Over the next days, watching him die, his head back, fingers fluttering at his beard, those unseeing eyes trained on the ceiling, I was watching a figure straight out of an old master’s painting. They studied the old and dying with a powerful scrutiny. Without my knowing it, they had prepared me for everything.

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The day he died, an eloquent friend wrote to say her sadness was shocking, indeed seismic; she hid herself from her less demonstrative family by descending to the basement and drowning out her weeping with the vacuum cleaner.

The same day the weather swept through with great amounts of wind and sunshine, rinsing off the world and adding an exquisite sense of wellbeing to my sadness. “It’s like a Greek tragedy,” I said to my husband, “the rise and fall of fortune.” The orange wave of New Democratic parliamentarians in May, the backwash of his rapid death in August.

“The gods sweep down,” my husband said, “and change things. Poor Jack.”

“Poor us.”

My husband has been reading The Iliad. The other day he came into the kitchen saying what a great storyteller Homer was. I asked him why and he thought for a moment. “He doesn’t rush. He takes his time to give details about every character. He has respect for the dead.”

It took time for Jack to find his feet. In the beginning I liked him, liked his optimism and energy and brashness. Then I lost my liking a couple of elections ago, turned off by his cockiness. The campaign was all about him rather than about the party, so it seemed. I reminded myself that anyone I knew who worked closely with him liked him tremendously. However, something wasn’t working in the way he came across. Then cancer dropped into his life a year ago, and his cockiness became pluckiness and his character rose above the fray.

It takes time, even as time is running out.

Don’t rush.

Revisit books you love. Revisit books you didn’t like; you might be ready for them now. Have patience with your son who seems adrift. Give him space and time (as you tell him to wake up and smell the coffee).

The night Jack died, my husband and I raised our glasses of wine on the back porch as the evening sun poured down and the temperature dropped.

“To the end of summer,” I said.

And he corrected me. “To the rest of summer.”

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The Berkshires

My son gave us names. He was Mister Deck, his father was Sneak, I was Shoe.

We were in the Berkshires in western Massachusetts, bicycling by day, camping at night and taking in music, dance and theatre between times at Tanglewood, Jacob’s Pillow, Shakespeare & Company. My two tall men bicycled straight up every hill while I chugged along behind on what felt like a tricycle, huffing, puffing, cursing, and rescued at various times by lemonade and one afternoon by a wonderful rainstorm in Stockbridge. We took refuge on the wide verandah of the Red Lion Inn and drank gin and tonics and read the New York Times.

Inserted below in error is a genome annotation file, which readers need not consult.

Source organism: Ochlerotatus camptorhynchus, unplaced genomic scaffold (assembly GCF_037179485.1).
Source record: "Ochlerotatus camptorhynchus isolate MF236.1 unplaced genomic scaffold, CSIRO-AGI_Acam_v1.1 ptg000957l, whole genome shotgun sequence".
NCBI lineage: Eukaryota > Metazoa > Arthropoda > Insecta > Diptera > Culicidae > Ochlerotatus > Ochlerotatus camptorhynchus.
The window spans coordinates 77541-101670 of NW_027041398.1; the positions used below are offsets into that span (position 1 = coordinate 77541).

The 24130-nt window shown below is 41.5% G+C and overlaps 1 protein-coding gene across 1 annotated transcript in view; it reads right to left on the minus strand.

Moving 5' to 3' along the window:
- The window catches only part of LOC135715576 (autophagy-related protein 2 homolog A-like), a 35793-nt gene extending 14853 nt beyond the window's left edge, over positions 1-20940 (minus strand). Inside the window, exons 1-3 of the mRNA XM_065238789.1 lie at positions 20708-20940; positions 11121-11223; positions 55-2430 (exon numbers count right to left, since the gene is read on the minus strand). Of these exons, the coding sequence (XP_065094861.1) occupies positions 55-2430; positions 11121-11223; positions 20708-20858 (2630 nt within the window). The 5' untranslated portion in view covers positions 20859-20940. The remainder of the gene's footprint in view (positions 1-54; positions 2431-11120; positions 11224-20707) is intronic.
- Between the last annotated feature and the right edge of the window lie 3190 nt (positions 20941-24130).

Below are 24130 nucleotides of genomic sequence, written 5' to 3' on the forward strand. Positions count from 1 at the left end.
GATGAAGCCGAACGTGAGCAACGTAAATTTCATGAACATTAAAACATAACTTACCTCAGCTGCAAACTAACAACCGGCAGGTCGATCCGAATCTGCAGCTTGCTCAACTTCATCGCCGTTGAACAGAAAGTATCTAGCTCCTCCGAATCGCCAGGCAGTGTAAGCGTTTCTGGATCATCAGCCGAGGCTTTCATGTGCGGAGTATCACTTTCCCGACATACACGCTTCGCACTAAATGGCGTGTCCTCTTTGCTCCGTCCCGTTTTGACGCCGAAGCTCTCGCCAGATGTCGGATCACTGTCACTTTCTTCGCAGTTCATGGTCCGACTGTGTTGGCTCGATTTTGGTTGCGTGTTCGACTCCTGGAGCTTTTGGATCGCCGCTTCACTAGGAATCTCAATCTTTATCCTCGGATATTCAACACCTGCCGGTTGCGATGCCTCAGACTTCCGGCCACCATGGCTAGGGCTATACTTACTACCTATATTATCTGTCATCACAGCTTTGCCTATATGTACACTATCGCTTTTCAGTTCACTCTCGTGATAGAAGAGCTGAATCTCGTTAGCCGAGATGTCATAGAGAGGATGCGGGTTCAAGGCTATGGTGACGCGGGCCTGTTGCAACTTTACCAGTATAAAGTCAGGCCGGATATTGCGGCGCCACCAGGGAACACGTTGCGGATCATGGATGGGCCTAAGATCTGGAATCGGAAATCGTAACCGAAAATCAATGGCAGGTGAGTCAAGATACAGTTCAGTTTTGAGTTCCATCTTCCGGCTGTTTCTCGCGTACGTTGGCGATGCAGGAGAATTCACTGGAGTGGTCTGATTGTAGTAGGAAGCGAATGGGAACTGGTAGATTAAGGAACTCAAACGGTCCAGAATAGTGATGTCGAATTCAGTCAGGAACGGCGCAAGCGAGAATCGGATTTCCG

Down the street, under tarps, a used book sale was going on and I found a slim volume about Willa Cather by her longtime companion Edith Lewis. Willa Cather Living. A lovely read, being a detail-filled account of her childhood and writing life. “[Willa] happened to mention to D. H. Lawrence that she always kept her flowers in the bathroom at night.” It made me eager to read the books of hers I haven’t read.

Now I’m happily in the middle of The Song of the Lark, impressed as always by the genius of her simplicity.

Another day we went to Melville’s house and stood in the large upstairs room where he wrote Moby-Dick with a view in the distance of whale-shaped Mount Greylock. The excellent docent supplied details that stick with me. The suicide of his oldest son; his habit of mercilessly teasing his youngest daughter; his final years as a customs inspector taking the ferry to and from Staten Island after the absolute failure of Moby-Dick and his later books to find an audience.

In the little gift shop I picked up a postcard with a quotation from one of his letters and here was the muscular, sea-tainted, human turn of phrase that makes you want to follow him around the world.

I have been building some shanties of houses (connected with the old one) and likewise some shanties of chapters & essays. I have been ploughing & sowing & raising & printing & praying, and now begin to come out upon a less bristling time, and to enjoy the calm prospect of things from a fair piazza at the north of the old farmhouse here.”

And so we stumble upon great writers and great books.

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Alone in the Classroom is a bestseller

For twenty-one weeks Alone in the Classroom was on the Macleans bestseller list!